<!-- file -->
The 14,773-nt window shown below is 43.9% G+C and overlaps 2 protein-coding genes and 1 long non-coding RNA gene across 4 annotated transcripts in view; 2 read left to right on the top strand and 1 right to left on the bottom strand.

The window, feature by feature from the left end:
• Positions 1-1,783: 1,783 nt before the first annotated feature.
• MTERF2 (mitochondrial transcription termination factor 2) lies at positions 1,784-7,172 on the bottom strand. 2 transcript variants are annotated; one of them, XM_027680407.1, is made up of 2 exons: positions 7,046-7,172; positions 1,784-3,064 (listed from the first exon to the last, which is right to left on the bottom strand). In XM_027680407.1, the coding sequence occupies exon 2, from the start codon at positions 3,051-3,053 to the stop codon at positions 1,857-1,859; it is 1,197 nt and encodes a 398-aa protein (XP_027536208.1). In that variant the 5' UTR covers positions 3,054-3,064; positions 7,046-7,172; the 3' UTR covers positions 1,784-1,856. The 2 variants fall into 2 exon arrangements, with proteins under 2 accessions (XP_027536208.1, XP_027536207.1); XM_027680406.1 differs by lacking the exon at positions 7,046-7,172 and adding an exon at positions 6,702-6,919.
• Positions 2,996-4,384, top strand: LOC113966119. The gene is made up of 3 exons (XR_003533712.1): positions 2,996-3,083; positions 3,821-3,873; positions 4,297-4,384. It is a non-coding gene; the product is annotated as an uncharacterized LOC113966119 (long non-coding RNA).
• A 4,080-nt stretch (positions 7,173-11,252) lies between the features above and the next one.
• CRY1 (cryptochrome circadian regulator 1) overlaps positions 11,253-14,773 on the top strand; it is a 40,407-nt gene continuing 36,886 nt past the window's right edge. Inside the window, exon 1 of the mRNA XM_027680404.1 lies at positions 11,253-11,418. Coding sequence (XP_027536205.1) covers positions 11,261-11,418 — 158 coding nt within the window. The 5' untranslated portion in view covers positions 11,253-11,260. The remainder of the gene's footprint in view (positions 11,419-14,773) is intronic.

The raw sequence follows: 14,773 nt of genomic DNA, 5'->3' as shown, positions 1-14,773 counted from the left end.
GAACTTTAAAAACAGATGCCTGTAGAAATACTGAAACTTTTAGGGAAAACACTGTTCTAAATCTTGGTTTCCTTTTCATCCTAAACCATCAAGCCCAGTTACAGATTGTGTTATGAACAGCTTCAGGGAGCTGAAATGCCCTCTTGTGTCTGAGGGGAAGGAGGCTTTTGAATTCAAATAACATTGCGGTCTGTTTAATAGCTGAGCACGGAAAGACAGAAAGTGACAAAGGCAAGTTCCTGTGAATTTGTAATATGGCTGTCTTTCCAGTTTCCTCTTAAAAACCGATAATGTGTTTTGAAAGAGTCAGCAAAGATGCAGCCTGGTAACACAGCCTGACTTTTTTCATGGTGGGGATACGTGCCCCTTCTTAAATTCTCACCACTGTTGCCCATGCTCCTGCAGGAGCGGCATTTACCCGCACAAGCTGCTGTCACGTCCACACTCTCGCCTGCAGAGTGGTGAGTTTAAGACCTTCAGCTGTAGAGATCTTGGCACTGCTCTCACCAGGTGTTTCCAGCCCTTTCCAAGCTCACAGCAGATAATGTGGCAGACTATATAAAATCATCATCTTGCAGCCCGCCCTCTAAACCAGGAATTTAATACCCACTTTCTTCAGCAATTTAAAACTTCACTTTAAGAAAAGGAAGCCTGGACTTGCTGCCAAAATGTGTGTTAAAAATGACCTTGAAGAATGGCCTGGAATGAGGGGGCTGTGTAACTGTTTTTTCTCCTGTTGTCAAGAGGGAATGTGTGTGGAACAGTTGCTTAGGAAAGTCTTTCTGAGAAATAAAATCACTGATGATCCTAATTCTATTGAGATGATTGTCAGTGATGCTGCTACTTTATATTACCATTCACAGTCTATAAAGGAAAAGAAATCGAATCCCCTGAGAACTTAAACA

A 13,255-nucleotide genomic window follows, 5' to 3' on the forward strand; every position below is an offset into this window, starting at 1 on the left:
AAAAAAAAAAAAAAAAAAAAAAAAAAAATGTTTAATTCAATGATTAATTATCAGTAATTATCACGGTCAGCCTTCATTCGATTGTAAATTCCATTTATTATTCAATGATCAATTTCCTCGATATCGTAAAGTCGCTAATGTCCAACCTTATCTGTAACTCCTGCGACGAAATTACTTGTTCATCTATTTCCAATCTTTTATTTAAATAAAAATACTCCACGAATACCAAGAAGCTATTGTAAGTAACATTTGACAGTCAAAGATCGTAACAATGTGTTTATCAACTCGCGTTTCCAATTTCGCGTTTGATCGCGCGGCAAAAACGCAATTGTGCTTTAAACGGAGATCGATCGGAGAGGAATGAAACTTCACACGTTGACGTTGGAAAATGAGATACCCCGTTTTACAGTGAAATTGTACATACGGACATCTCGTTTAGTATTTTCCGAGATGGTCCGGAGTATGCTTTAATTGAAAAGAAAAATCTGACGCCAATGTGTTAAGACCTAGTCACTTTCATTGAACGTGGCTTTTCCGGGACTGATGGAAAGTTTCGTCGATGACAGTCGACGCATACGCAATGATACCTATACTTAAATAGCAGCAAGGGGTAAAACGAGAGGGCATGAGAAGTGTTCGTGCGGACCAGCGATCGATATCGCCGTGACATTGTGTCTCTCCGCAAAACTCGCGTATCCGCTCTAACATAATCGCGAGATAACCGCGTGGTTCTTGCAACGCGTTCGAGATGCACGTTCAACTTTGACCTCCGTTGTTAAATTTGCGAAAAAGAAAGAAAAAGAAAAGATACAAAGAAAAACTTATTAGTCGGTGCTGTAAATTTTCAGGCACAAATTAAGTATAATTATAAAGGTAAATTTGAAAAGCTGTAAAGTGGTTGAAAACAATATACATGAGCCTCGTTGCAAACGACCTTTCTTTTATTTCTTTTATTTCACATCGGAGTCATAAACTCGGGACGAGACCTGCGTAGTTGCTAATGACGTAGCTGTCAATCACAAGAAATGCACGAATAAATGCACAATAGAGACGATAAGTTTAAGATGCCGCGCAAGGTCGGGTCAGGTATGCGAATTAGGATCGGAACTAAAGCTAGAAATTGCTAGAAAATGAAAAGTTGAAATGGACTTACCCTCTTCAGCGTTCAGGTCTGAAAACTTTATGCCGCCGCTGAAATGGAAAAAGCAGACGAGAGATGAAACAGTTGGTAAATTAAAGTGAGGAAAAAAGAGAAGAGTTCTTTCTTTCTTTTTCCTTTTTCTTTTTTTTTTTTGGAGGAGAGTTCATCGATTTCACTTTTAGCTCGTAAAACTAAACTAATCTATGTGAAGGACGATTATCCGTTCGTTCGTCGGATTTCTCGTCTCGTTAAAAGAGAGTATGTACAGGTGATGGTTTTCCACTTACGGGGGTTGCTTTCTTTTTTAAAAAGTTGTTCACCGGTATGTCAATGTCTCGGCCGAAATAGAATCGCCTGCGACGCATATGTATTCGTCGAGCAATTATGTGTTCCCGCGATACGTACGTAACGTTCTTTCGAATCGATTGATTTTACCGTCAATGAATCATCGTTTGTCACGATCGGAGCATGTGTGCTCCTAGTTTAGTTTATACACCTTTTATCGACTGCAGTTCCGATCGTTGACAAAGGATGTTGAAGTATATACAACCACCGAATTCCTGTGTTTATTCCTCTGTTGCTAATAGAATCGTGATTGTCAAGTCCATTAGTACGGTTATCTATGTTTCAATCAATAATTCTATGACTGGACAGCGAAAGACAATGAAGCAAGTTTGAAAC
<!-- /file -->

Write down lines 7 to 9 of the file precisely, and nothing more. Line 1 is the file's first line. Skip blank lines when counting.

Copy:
• CRY1 (cryptochrome circadian regulator 1) overlaps positions 11,253-14,773 on the top strand; it is a 40,407-nt gene continuing 36,886 nt past the window's right edge. Inside the window, exon 1 of the mRNA XM_027680404.1 lies at positions 11,253-11,418. Coding sequence (XP_027536205.1) covers positions 11,261-11,418 — 158 coding nt within the window. The 5' untranslated portion in view covers positions 11,253-11,260. The remainder of the gene's footprint in view (positions 11,419-14,773) is intronic.

The raw sequence follows: 14,773 nt of genomic DNA, 5'->3' as shown, positions 1-14,773 counted from the left end.
GAACTTTAAAAACAGATGCCTGTAGAAATACTGAAACTTTTAGGGAAAACACTGTTCTAAATCTTGGTTTCCTTTTCATCCTAAACCATCAAGCCCAGTTACAGATTGTGTTATGAACAGCTTCAGGGAGCTGAAATGCCCTCTTGTGTCTGAGGGGAAGGAGGCTTTTGAATTCAAATAACATTGCGGTCTGTTTAATAGCTGAGCACGGAAAGACAGAAAGTGACAAAGGCAAGTTCCTGTGAATTTGTAATATGGCTGTCTTTCCAGTTTCCTCTTAAAAACCGATAATGTGTTTTGAAAGAGTCAGCAAAGATGCAGCCTGGTAACACAGCCTGACTTTTTTCATGGTGGGGATACGTGCCCCTTCTTAAATTCTCACCACTGTTGCCCATGCTCCTGCAGGAGCGGCATTTACCCGCACAAGCTGCTGTCACGTCCACACTCTCGCCTGCAGAGTGGTGAGTTTAAGACCTTCAGCTGTAGAGATCTTGGCACTGCTCTCACCAGGTGTTTCCAGCCCTTTCCAAGCTCACAGCAGATAATGTGGCAGACTATATAAAATCATCATCTTGCAGCCCGCCCTCTAAACCAGGAATTTAATACCCACTTTCTTCAGCAATTTAAAACTTCACTTTAAGAAAAGGAAGCCTGGACTTGCTGCCAAAATGTGTGTTAAAAATGACCTTGAAGAATGGCCTGGAATGAGGGGGCTGTGTAACTGTTTTTTCTCCTGTTGTCAAGAGGGAATGTGTGTGGAACAGTTGCTTAGGAAAGTCTTTCTGAGAAATAAAATCACTGATGATCCTAATTCTATTGAGATGATTGTCAGTGATGCTGCTACTTTATATTACCATTCACAGTCTATAAAGGAAAAGAAATCGAATCCCCTGAGAACTTAAACA